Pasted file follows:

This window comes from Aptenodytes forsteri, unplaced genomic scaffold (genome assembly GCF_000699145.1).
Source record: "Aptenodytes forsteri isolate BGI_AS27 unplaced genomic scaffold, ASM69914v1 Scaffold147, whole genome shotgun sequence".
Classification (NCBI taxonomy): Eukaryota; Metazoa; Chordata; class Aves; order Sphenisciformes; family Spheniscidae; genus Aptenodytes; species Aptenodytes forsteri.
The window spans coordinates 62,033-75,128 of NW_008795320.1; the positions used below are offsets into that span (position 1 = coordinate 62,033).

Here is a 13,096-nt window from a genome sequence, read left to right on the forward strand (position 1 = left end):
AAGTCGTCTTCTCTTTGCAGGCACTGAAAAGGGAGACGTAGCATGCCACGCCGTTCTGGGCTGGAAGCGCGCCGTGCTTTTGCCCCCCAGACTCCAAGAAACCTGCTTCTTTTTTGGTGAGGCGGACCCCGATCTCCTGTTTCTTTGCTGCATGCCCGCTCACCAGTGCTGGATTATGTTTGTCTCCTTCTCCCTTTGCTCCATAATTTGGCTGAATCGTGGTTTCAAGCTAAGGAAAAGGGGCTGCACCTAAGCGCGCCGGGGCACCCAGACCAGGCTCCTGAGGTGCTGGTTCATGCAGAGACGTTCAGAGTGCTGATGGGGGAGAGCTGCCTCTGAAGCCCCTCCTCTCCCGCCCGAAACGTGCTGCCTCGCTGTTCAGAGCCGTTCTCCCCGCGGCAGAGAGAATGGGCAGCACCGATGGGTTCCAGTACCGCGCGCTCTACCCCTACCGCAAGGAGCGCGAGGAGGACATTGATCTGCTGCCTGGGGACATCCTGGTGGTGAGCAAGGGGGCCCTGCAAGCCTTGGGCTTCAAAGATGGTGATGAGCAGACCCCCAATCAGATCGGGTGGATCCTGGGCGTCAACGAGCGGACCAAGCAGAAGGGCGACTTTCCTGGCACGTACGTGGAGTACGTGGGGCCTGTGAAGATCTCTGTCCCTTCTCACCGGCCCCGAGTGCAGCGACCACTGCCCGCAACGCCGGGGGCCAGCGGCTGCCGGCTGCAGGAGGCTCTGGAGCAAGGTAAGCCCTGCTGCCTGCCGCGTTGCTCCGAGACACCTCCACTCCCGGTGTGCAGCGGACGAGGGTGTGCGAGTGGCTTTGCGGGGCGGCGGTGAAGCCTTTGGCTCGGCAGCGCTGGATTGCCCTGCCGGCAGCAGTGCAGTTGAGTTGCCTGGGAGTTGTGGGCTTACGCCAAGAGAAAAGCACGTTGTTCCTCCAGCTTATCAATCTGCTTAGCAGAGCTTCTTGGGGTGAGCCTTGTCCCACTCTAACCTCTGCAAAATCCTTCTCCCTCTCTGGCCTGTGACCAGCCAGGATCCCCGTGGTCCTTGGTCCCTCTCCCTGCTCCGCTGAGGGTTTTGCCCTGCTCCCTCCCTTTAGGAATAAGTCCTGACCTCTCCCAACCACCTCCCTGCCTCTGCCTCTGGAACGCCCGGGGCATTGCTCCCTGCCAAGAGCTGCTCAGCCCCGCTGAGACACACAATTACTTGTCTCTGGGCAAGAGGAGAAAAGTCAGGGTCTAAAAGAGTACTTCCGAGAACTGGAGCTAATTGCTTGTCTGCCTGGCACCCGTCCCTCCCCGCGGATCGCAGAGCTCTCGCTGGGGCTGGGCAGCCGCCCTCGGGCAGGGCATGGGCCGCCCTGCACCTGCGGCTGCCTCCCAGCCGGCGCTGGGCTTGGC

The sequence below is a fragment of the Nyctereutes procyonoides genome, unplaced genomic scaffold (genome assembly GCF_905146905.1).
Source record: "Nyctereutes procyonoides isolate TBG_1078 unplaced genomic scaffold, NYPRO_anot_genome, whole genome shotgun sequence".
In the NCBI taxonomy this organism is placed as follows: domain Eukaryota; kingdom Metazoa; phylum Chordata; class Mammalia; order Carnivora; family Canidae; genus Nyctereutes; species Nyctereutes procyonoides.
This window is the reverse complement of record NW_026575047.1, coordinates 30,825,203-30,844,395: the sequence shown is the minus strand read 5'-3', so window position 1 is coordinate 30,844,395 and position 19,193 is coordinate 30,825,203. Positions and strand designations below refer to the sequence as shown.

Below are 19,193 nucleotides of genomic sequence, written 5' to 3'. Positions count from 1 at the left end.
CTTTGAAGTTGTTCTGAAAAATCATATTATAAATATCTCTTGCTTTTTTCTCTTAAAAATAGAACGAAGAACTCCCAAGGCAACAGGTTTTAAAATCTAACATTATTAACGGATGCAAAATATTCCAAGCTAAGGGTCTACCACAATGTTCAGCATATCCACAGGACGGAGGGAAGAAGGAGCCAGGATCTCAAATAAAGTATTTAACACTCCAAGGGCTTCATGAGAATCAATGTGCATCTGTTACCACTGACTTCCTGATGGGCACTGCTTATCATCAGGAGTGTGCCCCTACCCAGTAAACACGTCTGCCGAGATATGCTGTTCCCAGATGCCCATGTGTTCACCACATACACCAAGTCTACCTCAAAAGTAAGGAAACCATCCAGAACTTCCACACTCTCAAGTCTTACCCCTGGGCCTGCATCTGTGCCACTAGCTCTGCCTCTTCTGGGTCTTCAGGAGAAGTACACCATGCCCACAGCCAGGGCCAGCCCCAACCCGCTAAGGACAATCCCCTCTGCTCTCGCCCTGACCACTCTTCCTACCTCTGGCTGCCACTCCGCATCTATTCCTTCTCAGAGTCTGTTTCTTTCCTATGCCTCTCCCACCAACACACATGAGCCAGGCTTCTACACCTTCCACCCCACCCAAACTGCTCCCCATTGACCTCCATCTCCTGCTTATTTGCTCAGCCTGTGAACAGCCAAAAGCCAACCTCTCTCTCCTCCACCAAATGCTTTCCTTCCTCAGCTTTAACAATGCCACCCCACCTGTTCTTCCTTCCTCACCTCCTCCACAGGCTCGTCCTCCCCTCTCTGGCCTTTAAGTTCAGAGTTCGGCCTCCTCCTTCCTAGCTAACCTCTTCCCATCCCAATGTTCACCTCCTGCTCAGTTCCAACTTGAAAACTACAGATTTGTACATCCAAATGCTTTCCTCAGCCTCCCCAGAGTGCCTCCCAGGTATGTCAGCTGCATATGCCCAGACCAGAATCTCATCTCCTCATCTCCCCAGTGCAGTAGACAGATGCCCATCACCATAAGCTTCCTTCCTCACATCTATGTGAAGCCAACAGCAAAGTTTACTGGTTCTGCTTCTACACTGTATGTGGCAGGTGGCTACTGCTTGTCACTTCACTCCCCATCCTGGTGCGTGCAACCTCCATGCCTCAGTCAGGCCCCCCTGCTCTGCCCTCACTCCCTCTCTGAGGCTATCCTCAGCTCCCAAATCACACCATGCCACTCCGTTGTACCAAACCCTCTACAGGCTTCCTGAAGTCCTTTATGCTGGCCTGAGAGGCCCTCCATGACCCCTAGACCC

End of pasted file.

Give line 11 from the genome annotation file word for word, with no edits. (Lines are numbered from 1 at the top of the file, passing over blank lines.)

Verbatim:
Below are 19,193 nucleotides of genomic sequence, written 5' to 3'. Positions count from 1 at the left end.